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Fun fests have serious mission

July 5, 2019

By

The Screaming Orphans.

 

By Colleen Taylor

Last week I reviewed some of the biggest and best Irish music fests in the continental U.S.  Thankfully, our New York readers don’t  have to travel far from the Northeast to encounter some of the best Irish fests and music events of the summer. Here’s what’s happening this summer in New York City, the Tristate area and a little further afield.

 

Catskills Irish Arts Week

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For anyone raised in an Irish-American household, the Catskills carries a certain cultural significance. To head up to the Catskills was to, symbolically, head over to Ireland without getting on a plane, to immerse yourself in this weird conclave of expat culture and vintage American mid-century design. In the Catskills, it’s as if the diaspora only just happened a few years ago. The area is a time capsule: preserved mid-20th century architecture anachronistically juxtaposed against 19th century Irish national culture forms, like ballads playing in pubs and shamrock emblems everywhere you turn. This is where dancers go to practice each summer, and even more famously, where Irish-American trad musicians go to gather, learn, and perform.

This year marks the 25th anniversary of the Catskills Irish Arts Week, which will run from July 14-20. Even if you are not a musician or dancer, this week has something for any Irish cultural enthusiast, including beginners workshops, lectures, and of course, ceilis. Most importantly, it is worth going to see Joanie Madden in her element. This year will feature a Thursday night concert by Cherish the Ladies, a band that, in some ways, represents the pinnacle of Irish-American cultural preservation. The band members also teach some of the week’s workshops.  Finally, the week concludes with the NYU contingent: Mick Moloney’s “Green Fields of America” show, featuring Athena Tergis and Billy McComiskey.  Get involved at catskillsirishartsweek.com

Shilelagh Law

 

Great American Irish Fest

The great Americana Irish festival of Frankfort, N.Y. is, as its title might suggest, an ultimate fusion of American summer activity and Irish tradition. The festival, which runs from July 26-28 this year, involves events like the American cultural fad of “sip and paint,” raffles, a zoomobile, and bizarrely, wine slushies, as well as Irish and Scottish traditions like bagpipes, highland games, Mass in the Irish language, and whiskey tasting.

Most significant, however, is the music agenda. This year’s headliners are a powerhouse trio: the High Kings, We Banjo 3, and the Young Dubliners. Not to mention, you can also see Enter the Haggis and, if you are a fan of Irish crooners, Andy Cooney. Much to my excitement, two sister bands will perform this year in central New York, representing the growing and impressive collective of female Irish rock and trad performers gradually. First, the Screaming Orphans, four sisters from Bundoran, Co. Donegal, will take the “contemporary stage” on Friday and Saturday to showcase their new 2019 album, “Life in a Carnival,” which reached number 3 in the Irish iTunes charts. Next up is Searson, a Canadian duo of sisters who first impressed me back during my WFUV/Ceol na nGael Days with their fiery fiddles and Irish step dancing and who will play “the traditional stage” at the festival. True to the festival’s two-part cultural blend, American bands will perform as well, including Hair of the Dog and the American Rogues. This festival remains an occasion for local bands to practice on a larger stage, such as the Blarney Rebel Band and the Comhaltas faction of the area, Craobh Dugan.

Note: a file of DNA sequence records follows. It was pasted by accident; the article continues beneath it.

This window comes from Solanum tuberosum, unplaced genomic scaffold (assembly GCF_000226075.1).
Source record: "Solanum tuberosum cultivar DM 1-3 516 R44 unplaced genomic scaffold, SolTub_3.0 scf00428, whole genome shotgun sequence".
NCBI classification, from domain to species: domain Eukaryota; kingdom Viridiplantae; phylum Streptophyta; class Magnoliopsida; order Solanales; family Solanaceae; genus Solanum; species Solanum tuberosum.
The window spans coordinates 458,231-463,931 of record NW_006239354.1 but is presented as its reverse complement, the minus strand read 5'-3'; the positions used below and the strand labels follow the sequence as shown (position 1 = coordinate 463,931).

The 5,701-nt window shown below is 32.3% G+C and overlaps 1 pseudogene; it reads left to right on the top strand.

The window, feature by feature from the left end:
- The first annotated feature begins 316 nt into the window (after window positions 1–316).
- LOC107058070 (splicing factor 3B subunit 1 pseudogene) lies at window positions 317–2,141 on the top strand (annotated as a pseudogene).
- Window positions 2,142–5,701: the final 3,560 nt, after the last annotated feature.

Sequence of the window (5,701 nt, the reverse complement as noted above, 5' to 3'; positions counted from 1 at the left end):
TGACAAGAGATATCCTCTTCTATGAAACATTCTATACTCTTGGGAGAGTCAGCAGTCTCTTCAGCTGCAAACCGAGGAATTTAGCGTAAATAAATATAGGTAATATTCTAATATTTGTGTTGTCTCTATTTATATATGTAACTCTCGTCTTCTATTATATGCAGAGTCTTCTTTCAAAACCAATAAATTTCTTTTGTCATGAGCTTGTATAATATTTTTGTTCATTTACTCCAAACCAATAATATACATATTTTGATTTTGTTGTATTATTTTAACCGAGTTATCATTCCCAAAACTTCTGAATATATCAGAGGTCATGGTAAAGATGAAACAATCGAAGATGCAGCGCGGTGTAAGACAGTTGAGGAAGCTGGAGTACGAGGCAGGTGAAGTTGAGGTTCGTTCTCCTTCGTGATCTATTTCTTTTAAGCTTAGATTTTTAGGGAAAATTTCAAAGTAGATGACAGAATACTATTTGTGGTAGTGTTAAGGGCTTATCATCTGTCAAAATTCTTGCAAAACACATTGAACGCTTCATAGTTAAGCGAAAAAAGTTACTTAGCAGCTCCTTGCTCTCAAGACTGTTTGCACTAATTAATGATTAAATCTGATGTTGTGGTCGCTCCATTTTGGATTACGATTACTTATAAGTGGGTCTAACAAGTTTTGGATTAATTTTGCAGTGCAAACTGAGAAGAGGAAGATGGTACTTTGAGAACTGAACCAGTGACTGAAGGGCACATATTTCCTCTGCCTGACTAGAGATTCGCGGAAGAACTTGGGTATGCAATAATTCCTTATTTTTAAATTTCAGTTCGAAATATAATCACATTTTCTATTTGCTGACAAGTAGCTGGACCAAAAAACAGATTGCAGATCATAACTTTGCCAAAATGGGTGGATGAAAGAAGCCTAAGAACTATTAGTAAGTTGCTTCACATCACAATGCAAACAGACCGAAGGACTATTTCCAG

The Great Irish American Festival may be three days of good fun and good music, but this festival also takes its mission very seriously. Their ethos is ultimately one of cultural preservation and exploration—celebrating Irish culture, while also exploring a local, regional history of Irish immigrants to Central New York specifically. According to their own syntax, this festival is not just about fun but about “understanding”—understanding Irish history among the diaspora and, perhaps more importantly, inviting as many visitors as possible to explore and understand Irish music and culture.  Find out more at greatamericanirishfest.com

 

Searson.

 

The Great Irish Fair

If you don’t feel like leaving the city, just wait for September. Celebrating its 38th anniversary, the Great Irish Fair will close off the warm summer weather at Coney Island on Sept. 21. New York Irish rock band, Shilelagh Law, will perform at the Ford Ampitheater in the historic New York setting.

 

Tri-State Area

Although the New Jersey and Connecticut central state Irish fests have already passed, as well as the Bergen County Irish Fest, there are some other festivals in the tri-state area to look forward to for the remainder of the warm months.

The Syracuse Irish Festival, running from Sept. 6-7 in Clinton Square in Syracuse, has a great lineup this year, including Enter the Haggis, Runa, Aoife Scott, new Limerick trad band the Conifers, and an exciting new Americana-Irish trio, One for the Foxes.

My own hometown area puts on the Greater Danbury Irish Festival each year in Danbury, Conn., taking place this year Sept. 20-22. The Mighty Ploughboys and Shilelagh Law will perform, justifying the quick Metro North train ride up from the city.

Having made this list, I’m reminded that we are never at a loss for Irish cultural opportunity in the States. I’m reminded that the fleadh is not just one week in Drogheda but something that extends across the Atlantic, all summer long, in North America. Finally, I’m reminded that the diaspora is just not a social phenomenon or object of sociological study, but an ever-shifting, breathing, living global sound.

 

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